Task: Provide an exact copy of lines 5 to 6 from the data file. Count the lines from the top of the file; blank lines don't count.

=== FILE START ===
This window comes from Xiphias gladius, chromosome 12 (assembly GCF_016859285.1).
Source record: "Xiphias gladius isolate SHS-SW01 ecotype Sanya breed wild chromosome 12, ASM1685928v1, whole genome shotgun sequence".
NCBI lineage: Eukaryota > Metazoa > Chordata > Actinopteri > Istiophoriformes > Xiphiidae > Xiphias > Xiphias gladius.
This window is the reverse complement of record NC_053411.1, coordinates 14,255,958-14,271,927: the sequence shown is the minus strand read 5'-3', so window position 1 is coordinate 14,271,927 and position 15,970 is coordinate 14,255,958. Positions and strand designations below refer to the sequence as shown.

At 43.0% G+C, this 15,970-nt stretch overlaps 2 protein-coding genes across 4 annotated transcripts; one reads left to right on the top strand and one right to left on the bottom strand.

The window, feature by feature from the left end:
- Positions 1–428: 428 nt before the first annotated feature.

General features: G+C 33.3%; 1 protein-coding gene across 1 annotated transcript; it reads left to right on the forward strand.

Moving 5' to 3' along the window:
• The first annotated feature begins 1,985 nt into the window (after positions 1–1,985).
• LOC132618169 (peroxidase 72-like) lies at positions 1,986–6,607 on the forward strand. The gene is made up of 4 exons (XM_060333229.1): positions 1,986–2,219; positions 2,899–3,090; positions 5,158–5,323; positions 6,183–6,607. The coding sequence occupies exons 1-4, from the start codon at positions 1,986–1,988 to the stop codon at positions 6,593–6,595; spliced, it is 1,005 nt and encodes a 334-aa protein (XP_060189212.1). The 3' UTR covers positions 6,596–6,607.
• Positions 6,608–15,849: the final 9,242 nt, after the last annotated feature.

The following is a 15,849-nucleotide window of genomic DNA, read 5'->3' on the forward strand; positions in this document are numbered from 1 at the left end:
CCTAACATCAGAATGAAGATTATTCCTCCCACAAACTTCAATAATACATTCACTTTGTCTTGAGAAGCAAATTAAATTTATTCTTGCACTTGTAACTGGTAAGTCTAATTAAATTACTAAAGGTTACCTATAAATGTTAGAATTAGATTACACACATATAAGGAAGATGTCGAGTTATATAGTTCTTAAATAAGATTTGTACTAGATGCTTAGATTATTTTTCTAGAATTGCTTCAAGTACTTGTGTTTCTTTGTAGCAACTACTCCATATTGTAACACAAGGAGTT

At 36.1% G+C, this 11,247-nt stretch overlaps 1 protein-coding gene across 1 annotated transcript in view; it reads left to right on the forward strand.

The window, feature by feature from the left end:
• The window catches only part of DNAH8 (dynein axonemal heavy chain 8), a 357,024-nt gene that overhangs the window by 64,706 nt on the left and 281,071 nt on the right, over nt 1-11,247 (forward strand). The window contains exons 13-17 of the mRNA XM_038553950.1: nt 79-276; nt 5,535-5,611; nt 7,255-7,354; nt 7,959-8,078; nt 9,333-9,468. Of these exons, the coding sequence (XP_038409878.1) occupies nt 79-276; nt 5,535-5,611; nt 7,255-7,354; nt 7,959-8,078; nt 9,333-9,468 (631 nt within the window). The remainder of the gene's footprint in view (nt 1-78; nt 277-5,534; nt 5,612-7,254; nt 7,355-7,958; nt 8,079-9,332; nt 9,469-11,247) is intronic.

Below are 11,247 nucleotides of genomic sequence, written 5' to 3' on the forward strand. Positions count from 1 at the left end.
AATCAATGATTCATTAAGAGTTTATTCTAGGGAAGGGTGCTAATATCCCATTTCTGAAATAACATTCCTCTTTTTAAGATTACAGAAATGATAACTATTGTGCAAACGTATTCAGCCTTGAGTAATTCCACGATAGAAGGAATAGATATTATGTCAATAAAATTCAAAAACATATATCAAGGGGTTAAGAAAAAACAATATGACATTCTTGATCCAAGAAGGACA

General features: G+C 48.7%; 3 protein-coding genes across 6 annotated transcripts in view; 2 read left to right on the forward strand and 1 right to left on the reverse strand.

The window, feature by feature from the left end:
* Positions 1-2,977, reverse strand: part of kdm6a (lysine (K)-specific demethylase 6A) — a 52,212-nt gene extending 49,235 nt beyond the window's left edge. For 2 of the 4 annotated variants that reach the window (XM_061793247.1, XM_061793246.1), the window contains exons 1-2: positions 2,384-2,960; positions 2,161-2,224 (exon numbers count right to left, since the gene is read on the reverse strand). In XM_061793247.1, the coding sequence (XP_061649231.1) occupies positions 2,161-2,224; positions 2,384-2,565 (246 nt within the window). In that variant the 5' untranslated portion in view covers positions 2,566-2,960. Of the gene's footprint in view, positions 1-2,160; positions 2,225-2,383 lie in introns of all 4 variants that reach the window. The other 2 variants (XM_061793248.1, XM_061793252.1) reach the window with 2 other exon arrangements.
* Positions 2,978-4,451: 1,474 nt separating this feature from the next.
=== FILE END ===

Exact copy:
At 43.0% G+C, this 15,970-nt stretch overlaps 2 protein-coding genes across 4 annotated transcripts; one reads left to right on the top strand and one right to left on the bottom strand.

The window, feature by feature from the left end: